FiiO is my favorite brand when it comes to quality for the price. And lately, it has been releasing digital audio players like a Sony engineer on crack. Now, FiiO is introducing its most adorable high resolution music player, the M6. How does it sound, and what is its functionality? And how does it differ from the M7 or the M9? Let’s find out in this FiiO M6 High Resolution Music Player Review.
FiiO M6 High Resolution Music Player Review
IN the BOX
The M6 employs an aluminum alloy body with sexy 2.5D glass. The touchscreen is quite responsive, though perhaps not as fast as the screen on my iPhone. The size was perfect for my tiny hands, and I appreciated the free case and screen protector that FiiO threw in with the player.
Like the M9, the M6 comes with 2GB of internal storage. It also accepts micro-SD cards of up to 2TB, which a lot more than the M7’s limit of 512 GB. (Note that 2TB cards don’t yet exist).
The M7 can do more than just play downloaded music files. Unlike the more limited M7, the M6 has WiFi streaming capability, which allows you to use third party apps, like Tidal or Spotify. Apple users can also stream music via AirPlay.
The M6 has Bluetooth capability, which gives you the option of listening wirelessly through Bluetooth headphones. Also, if you have an Android phone, you can use FiiO Link, which allows you to control the M6’s functions from your phone if you need to step away from your player. Note that the Bluetooth capability is not 2-way like the M9, so it can’t receive Bluetooth signals. It can only send them.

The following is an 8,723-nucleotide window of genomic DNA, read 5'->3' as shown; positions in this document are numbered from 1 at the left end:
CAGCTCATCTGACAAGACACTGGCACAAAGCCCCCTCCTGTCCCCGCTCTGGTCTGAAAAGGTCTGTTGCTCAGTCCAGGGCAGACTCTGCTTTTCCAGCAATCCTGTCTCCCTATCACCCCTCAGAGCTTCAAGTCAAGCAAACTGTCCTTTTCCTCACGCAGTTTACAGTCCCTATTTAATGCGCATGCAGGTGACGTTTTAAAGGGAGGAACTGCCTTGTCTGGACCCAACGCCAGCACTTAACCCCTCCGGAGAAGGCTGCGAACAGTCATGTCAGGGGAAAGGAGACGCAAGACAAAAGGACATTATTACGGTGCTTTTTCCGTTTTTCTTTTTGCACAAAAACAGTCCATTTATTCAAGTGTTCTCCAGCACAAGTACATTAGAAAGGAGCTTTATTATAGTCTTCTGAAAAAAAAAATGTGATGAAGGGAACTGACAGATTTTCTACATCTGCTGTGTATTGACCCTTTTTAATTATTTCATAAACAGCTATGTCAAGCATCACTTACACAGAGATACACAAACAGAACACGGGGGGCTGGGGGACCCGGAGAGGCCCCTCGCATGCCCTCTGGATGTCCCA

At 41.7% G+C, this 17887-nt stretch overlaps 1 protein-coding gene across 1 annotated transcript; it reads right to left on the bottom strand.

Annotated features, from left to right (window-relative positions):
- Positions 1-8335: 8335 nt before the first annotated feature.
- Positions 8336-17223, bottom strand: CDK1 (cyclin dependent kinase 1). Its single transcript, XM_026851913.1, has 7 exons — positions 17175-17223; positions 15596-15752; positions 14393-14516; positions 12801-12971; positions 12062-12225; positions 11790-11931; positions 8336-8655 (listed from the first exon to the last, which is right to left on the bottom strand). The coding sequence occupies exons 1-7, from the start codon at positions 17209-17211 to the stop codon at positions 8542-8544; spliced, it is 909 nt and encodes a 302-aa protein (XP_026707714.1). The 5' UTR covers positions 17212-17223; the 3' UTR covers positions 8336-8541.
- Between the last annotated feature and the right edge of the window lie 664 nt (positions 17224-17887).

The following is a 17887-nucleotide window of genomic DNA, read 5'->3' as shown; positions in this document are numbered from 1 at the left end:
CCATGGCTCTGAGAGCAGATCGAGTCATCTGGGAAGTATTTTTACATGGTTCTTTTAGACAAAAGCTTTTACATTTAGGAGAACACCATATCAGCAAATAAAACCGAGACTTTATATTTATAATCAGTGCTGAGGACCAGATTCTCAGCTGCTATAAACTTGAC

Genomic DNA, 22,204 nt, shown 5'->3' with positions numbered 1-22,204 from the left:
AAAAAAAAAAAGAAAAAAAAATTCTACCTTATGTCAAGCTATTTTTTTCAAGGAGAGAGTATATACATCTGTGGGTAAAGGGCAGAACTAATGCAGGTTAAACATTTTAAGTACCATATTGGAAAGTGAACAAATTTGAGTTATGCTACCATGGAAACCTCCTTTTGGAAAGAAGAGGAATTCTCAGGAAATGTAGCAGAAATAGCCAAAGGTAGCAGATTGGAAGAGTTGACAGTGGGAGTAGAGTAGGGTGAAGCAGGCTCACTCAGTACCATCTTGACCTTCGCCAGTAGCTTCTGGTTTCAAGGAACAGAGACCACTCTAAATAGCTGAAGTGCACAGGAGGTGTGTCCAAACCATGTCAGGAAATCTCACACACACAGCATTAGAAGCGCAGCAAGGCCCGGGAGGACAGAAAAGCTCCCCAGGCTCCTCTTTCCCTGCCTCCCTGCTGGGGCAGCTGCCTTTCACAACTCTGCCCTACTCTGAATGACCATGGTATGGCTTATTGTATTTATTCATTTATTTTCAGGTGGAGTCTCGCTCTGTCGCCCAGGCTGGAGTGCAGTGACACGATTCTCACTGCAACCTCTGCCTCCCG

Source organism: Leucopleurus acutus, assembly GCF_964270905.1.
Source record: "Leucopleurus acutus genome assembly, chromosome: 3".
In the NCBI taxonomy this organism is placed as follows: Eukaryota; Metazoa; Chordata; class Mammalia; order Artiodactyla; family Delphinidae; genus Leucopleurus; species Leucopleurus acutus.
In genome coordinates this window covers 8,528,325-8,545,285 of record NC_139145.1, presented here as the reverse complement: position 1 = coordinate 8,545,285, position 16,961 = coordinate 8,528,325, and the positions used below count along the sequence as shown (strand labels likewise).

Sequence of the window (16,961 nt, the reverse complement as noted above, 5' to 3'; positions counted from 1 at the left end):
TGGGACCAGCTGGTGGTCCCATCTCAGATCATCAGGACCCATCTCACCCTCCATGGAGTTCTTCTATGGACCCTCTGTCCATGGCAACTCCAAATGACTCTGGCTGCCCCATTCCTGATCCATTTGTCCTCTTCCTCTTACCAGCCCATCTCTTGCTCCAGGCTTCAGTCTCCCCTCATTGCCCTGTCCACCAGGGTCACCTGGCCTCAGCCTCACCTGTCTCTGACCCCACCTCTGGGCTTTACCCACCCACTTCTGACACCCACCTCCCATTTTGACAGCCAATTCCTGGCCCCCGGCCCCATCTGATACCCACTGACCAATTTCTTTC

And if you just need a straight digital to analogue converter (DAC) for your computer, the USB-C connected M6 can act as that stand alone device as well.
Inputs, Outputs and Buttons
The M6 uses a USB-C connection for charging and transferring data. And as mentioned above, this is also the connection you would use to utilize the M6 as a DAC. The only other output is the 3.5mm connection. Unlike it’s bigger brother, the M7, it does not have a line out. And it’s also missing the 2.5mm balanced output offered by the M9.
On the side of the player, you will find three buttons that control volume (which can also be controlled on the touch screen), as well as play and pause.
Using wired headphones, you can expect 13 hours of playback. And you’ll get 15 hours of usage via Bluetooth connection. The M6 takes 2.5 hours to fully charge.
aptXHD, aptX, SBC, LDAC.
ISO, DFF, DSF, APE, WAV, FLAC, AIF, AIFF, M4A, WMA, OGG, AAC, ALAC, MP3, DSD.
You’ll hear two major differences when comparing a high resolution file played on your iPhone to the same track on the M6. Firstly, the soundstage felt wider and more layered or multidimensional on trhe M6. Also, the instruments sounded much less compressed, bringing out details in the track that would be inaudible through the DAC on your iPhone. It’s a much cleaner sound overall. Don’t expect the same quality as you would from the M9, since the M9 has two DAC chips that are superior to the single M6 DAC. That being said, if you’re listening to high resolution files, it’s still a significant upgrade from most mobile devices.
If you are looking for the streaming capability of the M9, but don’t need an amplifier, balanced connection or line-out, then the M6 is a smaller and cuter alternative for half the price (even if it can’t match the sound quality of the M9). In fact, I haven’t seen a better built DAP for under $150. And for those who once owned an old player, like the iPod, and are in the market for a simple and affordable sound upgrade with more functionality, then the M6 is a great choice.
You can find the FiiO M6 for the best price here:
Audio 46 (Use our promo code, “majorhifi” to get 10% off)
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